Life never was meant to be a competition or a race, but it’s easy to forget that when we get caught up in the “politics” of a particular career. It must be awful to spend your life rushing to get to the top of the ladder, only to realise you never wanted to climb that particular ladder in the first place!

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Tuesday, October 3, 2017

Debasing the prize

“War is peace. Freedom is slavery. Ignorance is strength.”

In his bleak vision of a totalitarian future, conjured up long before the era of social media and “fake news”, George Orwell depicted with alarming prescience the way in which war could be used to debase the English language.                                               
A little girl takes shelter in war-torn Aleppo

In his dystopian novel, 1984, Orwell did not want to depict his central character, Winston Smith, as a hero, but rather an unfortunate victim who dares to question a terrible system in which language has been twisted far beyond its original meaning.

Political life in Western Europe may not have turned out exactly as Orwell predicted – those who question the authorities are generally not “vaporised” or forced to disappear from sight in 2017 – and yet he would be impressed by the 21st century vocabulary of war.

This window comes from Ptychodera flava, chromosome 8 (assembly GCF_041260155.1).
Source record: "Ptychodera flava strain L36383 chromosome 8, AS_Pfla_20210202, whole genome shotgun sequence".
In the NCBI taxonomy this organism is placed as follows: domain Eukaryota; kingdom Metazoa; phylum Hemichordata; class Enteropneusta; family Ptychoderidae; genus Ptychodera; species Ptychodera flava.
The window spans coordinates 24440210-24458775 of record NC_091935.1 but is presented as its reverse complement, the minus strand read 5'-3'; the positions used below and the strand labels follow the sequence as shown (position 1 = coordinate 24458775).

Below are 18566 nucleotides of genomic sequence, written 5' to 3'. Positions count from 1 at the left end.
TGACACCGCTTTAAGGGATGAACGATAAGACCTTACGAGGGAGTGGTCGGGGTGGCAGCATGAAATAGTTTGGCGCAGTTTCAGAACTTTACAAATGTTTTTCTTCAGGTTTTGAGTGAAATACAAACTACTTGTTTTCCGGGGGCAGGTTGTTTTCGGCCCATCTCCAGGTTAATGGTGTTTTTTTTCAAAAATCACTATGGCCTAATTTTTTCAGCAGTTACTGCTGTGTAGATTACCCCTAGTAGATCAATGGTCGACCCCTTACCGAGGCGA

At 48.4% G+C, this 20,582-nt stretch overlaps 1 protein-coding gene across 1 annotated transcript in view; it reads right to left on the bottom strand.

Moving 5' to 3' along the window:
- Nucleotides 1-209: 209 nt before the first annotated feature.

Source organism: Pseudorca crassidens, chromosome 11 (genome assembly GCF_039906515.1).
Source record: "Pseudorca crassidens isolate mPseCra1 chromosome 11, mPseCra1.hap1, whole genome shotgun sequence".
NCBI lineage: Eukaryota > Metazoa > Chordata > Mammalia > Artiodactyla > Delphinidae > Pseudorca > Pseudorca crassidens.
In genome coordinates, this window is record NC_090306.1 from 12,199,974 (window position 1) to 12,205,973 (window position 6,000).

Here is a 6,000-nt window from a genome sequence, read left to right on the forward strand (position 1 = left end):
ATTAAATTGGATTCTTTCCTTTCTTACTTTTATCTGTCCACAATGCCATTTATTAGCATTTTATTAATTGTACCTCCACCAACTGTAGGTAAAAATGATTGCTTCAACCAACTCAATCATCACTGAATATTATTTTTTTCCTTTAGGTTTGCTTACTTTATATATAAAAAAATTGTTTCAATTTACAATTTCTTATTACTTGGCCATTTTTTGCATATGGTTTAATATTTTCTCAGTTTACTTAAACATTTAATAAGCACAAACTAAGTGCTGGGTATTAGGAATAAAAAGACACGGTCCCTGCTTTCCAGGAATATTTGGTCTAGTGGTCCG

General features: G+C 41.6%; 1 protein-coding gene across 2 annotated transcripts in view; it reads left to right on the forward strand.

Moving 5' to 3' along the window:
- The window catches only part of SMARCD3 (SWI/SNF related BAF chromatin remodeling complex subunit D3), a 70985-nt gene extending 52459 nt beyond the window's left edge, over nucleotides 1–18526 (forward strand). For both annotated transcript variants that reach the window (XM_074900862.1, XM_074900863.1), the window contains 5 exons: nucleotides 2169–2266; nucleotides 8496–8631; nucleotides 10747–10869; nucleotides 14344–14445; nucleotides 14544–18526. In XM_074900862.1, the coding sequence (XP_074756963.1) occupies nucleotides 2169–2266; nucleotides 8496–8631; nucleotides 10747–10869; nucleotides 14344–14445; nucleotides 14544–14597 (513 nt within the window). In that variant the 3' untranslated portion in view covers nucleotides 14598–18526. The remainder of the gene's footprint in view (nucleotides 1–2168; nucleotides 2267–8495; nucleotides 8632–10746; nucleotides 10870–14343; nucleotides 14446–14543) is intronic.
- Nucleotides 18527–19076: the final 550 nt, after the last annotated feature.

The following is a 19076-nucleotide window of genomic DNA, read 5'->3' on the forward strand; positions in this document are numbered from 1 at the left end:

“How could freedom be slavery or war be peace?” a modern reader might ask.

And yet when you look at terms like “friendly fire”, “carpet bombing”, or “collateral damage” it’s clear that the language we use has been twisted completely to avoid describing the terrible reality of modern warfare.

There is nothing friendly about friendly fire, described as the act of killing people on your “own side”, no carpets involved in carpet bombing, and not much collateral in collateral damage. To those preposterous terms, we might also want to add the term “peace prize”.